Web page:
Tips and Hints
I painted some "dammar" (an oil-painting item) on the paper cone of a
Lowther the other day.
Dammar is a botanical sap.
I dissolved the dammar in turpentine and brushed it on.
The tone of this lowther PM4 turned into a very, very nice sound.
Mr. Ishizuka is a Japanese enthusiast of hand-crafted full-range speaker
He published this unique tip in a Japanese magazine for
audiphiles named "Radio Gijyutsu".The literal translation is "Radio Technology". The magazine is actually for
The tip was refined by Mr. Takahasi through several tests by using his
hand-made cone speaker driver units.
Mr. Takahasi is moderator of the mailing list for Japanese hand-made audio.
Some Japanese audiophiles paint 'Kakisibu' over the entire cone.
Kakisibu is the fermented juice of persimmon fruit.
How to apply Dammar:
Dammar and turpentine are found in artist supply shops.
Both have a slight odor.
Put dammar in a small jar.
Flow turpentine over it.
Let it sit for more than one night.
Leave the cap on to prevent the turpentine's evaporation.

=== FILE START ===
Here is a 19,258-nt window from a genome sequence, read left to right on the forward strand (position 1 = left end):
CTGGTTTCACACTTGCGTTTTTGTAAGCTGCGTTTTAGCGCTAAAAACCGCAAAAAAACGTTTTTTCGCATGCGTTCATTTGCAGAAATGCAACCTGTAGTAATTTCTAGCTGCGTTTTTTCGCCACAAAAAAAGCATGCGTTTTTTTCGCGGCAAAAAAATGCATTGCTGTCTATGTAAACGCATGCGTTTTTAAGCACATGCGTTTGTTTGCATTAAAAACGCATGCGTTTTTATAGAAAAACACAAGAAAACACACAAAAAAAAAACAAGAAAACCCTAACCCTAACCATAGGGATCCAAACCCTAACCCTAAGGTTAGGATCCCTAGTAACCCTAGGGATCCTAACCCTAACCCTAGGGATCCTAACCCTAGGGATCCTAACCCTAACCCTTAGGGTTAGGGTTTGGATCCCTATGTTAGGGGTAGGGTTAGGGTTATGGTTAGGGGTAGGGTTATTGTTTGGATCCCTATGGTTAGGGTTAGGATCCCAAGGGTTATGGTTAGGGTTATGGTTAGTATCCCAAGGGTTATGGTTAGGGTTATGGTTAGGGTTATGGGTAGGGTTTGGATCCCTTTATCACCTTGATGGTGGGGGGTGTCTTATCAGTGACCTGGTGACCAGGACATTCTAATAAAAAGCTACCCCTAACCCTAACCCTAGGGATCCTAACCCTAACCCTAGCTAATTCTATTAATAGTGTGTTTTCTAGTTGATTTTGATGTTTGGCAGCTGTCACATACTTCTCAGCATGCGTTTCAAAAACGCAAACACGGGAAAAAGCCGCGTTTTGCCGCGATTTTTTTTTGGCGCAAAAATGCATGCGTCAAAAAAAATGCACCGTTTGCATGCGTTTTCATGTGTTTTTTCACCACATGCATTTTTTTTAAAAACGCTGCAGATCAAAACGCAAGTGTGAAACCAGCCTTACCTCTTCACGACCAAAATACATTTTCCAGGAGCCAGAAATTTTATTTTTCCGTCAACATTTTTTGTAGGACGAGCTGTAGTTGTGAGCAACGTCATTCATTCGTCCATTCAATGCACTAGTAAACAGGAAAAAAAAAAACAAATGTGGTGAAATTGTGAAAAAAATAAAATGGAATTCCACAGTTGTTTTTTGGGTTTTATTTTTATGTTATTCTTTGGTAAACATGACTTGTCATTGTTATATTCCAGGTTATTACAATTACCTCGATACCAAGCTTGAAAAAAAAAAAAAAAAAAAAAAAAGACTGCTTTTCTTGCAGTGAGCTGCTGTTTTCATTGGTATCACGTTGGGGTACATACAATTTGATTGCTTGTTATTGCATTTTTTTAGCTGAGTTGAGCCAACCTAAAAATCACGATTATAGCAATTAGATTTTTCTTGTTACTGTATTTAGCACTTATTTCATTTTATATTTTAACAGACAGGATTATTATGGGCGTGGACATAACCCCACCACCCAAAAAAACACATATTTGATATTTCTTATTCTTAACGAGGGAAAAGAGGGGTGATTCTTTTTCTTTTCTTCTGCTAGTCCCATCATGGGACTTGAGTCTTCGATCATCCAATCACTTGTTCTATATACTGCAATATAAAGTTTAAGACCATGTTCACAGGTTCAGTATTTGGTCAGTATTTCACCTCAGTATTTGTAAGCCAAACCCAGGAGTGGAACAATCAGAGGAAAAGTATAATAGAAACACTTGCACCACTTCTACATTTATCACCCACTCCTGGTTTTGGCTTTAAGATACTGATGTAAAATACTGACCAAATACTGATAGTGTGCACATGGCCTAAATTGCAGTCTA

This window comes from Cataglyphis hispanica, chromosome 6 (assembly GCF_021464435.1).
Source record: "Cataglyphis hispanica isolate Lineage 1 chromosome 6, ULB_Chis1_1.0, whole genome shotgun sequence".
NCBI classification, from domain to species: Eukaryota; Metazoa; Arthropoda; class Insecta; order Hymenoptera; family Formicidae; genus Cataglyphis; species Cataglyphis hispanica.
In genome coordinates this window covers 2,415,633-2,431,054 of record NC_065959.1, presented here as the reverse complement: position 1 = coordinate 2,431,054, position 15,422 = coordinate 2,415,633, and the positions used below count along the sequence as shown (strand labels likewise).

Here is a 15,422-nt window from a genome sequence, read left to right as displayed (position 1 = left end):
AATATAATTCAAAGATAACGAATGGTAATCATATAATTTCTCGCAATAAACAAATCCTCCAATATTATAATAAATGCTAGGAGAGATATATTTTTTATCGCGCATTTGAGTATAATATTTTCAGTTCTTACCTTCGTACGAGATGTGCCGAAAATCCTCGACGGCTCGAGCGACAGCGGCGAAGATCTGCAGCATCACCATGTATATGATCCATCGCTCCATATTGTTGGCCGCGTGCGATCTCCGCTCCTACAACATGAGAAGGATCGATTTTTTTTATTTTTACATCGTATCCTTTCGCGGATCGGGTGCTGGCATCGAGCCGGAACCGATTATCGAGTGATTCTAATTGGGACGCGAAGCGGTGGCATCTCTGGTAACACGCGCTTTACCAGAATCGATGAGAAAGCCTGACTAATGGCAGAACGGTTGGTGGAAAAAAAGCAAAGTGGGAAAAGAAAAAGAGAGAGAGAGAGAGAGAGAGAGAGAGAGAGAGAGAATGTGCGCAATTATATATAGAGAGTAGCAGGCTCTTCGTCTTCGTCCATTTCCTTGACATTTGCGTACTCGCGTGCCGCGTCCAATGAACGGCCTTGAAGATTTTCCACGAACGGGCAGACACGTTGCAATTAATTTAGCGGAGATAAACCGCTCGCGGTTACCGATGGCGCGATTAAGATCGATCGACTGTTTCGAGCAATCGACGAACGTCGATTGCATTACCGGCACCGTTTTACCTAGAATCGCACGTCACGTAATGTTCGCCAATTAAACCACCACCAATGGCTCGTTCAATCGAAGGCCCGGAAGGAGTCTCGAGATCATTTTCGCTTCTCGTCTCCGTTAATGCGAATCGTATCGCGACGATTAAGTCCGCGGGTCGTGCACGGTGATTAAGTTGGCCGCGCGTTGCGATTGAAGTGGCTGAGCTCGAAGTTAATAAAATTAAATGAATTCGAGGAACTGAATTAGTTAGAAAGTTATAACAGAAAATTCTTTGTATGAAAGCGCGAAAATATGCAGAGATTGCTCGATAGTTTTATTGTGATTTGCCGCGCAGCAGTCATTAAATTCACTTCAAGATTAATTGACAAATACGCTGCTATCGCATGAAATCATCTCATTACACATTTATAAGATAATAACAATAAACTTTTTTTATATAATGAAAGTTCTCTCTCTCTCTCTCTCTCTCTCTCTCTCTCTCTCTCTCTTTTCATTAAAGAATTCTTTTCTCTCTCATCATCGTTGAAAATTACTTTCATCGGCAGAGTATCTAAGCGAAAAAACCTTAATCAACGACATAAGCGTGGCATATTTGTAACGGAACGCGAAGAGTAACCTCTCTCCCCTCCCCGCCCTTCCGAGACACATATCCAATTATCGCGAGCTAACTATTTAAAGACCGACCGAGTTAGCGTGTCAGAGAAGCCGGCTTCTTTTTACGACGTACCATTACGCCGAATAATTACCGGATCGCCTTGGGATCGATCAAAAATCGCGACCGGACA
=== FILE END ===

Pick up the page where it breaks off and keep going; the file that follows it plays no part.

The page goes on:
Paint it quickly with a hard brush.
Be careful not to over paint.
You must not paint the surround.(see photo)
The beginning of a beautiful new sound.
I have been surprised twice during my twenty years of audio life.
One time was by Sakuma sound, and the other was by this dammar sound.
Dammar sound is wonderful.
Although foggy tone is washed away, and all vibration became clear, it is not an analytical tone.
Cymbal sounds become light and powerful.
Female vocals bec0me moister.
I sense the resin flying from the violin's strings.
Sakuma's amplifier controls perfectly the dammar painted Lowther.
This sound is sure to compliment the essence of Sakuma's amplifier.
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